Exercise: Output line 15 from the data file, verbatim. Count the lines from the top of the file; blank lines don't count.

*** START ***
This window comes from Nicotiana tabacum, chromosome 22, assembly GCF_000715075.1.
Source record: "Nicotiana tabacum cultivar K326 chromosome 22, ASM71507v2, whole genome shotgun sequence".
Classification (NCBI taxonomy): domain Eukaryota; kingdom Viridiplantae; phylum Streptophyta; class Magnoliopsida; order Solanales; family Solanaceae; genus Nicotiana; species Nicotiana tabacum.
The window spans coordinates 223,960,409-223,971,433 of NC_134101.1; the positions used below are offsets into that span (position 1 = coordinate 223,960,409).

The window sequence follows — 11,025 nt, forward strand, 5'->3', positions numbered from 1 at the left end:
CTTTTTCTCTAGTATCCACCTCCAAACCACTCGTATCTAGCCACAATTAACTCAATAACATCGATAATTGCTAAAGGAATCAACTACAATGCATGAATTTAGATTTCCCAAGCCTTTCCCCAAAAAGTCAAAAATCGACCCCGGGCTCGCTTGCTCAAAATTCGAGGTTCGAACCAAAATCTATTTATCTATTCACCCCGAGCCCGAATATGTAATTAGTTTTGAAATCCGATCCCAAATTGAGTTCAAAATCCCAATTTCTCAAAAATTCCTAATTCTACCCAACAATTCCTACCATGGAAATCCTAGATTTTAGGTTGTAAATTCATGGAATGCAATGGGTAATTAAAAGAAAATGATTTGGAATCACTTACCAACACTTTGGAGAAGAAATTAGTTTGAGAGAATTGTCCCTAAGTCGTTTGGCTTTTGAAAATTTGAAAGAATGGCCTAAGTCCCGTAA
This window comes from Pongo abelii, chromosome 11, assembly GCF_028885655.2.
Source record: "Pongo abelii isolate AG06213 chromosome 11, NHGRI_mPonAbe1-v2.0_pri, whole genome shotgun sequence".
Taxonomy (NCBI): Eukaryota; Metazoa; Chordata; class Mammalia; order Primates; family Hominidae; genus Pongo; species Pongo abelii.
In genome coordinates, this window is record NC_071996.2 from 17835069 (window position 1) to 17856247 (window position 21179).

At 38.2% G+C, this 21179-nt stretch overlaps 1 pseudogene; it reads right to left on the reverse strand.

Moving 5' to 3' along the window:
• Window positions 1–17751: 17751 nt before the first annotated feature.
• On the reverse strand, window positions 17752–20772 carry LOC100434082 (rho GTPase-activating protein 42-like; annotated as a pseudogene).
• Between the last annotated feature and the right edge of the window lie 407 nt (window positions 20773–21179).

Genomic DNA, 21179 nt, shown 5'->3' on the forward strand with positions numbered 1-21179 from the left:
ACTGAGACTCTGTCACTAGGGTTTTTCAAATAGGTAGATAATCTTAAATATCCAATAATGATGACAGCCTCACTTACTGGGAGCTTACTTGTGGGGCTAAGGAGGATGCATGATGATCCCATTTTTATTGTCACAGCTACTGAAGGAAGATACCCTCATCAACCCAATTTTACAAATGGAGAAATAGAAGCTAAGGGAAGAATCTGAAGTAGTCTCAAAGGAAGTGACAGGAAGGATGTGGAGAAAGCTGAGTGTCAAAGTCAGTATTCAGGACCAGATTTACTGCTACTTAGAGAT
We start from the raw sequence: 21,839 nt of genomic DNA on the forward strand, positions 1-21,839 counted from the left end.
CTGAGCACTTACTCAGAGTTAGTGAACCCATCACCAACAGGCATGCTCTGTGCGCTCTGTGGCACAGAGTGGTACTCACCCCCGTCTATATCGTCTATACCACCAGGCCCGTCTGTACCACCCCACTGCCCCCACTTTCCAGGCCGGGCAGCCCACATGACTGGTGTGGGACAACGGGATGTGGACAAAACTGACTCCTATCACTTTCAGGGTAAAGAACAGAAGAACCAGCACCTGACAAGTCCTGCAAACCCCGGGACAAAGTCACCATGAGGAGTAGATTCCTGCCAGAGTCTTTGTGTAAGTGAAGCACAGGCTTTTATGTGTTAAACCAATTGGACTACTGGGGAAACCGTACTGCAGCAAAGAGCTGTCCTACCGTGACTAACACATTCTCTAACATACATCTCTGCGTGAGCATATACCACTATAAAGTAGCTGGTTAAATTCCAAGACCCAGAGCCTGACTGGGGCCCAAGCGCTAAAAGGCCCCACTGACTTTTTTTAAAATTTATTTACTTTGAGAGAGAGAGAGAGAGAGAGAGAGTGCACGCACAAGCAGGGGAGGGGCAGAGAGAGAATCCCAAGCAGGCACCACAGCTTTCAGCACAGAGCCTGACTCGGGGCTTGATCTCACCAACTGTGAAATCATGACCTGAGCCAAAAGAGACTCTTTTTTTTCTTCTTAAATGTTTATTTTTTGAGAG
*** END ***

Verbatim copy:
• Between the last annotated feature and the right edge of the window lie 407 nt (window positions 20773–21179).